With the legislature now back in session, several new laws are proposed. Most notable is AB 1436 (Long-term Eviction Relief), which continues to ban evictions until 90 days after the governor voluntarily relinquishes his executive privilege … a most unlikely event … or April of next year.

An eviction normally takes approximately five months between the issuance of a three-day notice to quit to the actual removal under a writ of possession by a deputy sheriff. Thus, the period of time a non-paying occupant can live rent-free – March 2020 to Sept. 2021 – totals 18 months. I cannot think of a less pleasing way to engage in landlording.

While we’re viewing the proposed laws in the hopper, consider AB 828 (Eviction Moratorium/Residential Rent Reductions). This law will mandate an immediate 25% rent reduction for every tenant if a landlord cannot prove the reduction in rent causes a material economic hardship of at least 25%. And just to make certain few if any apartment owners escape the inevitable, the law provides that if the landlord owns 10 or more rental units, the court presumes the landlord will not suffer a material economic hardship.

I can easily imagine what this law will do to the owner of a 12-unit apartment with an 80% mortgage loan on the building. In no time at all, the property’s equity and cash flow will entirely disappear.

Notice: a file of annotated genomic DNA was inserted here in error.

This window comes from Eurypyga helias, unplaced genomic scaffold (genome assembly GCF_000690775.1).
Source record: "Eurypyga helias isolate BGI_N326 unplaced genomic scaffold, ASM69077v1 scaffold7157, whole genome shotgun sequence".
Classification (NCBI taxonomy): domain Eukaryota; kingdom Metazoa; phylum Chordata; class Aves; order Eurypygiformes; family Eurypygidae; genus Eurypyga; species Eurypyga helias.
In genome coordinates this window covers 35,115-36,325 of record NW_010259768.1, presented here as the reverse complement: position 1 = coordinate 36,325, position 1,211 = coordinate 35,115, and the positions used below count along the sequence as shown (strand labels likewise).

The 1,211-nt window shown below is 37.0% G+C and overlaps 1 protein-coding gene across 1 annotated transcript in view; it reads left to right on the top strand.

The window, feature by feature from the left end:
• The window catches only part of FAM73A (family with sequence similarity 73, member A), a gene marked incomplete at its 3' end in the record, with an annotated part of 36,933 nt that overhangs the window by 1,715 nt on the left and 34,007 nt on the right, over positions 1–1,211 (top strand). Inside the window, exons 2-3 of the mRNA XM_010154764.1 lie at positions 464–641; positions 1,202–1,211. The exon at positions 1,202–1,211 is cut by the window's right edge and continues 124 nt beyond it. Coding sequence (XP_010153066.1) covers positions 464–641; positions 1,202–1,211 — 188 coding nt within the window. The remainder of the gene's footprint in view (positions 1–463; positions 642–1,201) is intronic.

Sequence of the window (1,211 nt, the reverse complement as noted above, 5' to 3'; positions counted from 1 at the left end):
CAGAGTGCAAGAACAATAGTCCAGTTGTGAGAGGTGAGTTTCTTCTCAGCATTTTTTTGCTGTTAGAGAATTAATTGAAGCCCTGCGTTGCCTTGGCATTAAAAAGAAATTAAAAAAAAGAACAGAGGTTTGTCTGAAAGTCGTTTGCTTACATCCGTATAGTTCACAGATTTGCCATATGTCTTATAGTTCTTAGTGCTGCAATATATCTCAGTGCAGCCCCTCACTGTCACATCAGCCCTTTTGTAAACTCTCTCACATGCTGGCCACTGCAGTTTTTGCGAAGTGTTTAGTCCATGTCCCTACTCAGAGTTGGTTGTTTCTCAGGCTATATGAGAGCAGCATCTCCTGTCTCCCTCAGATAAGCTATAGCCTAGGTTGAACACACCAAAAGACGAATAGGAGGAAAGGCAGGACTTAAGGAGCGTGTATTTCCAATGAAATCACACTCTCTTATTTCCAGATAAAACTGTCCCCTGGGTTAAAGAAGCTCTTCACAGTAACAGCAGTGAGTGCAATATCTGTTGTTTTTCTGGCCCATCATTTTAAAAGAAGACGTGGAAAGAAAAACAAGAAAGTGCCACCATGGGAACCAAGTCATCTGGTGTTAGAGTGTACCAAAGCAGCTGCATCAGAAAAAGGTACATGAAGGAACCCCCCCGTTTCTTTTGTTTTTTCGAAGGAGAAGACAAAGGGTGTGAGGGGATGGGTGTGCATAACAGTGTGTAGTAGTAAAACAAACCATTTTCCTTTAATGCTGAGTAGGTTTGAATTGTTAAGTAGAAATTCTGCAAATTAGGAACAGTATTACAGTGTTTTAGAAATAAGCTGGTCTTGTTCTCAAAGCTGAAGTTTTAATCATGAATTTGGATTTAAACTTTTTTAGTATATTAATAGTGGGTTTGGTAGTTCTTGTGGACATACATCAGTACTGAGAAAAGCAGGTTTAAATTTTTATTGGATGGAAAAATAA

A final thought: Although the concept of free rent for the tenant, together with let the landlord go hang, may seem to be a bonanza for the low-income citizen, as well as a crafty electioneering device, the not-too-distant result will prove to be unfavorable.

Landlords will disappear; habitable rental units will cease to exist; and the multitude of the bereft will end up residing in the sort of decrepit structures known as communal apartments which, in an earlier era, housed the impoverished masses of pathetic souls in the Soviet Union. If this is what the authorities intend, then God save us all.


Al Jacobs, a professional investor for nearly a half-century, issues weekly financial articles in which he shares his financial knowledge and experience. Al can be contacted at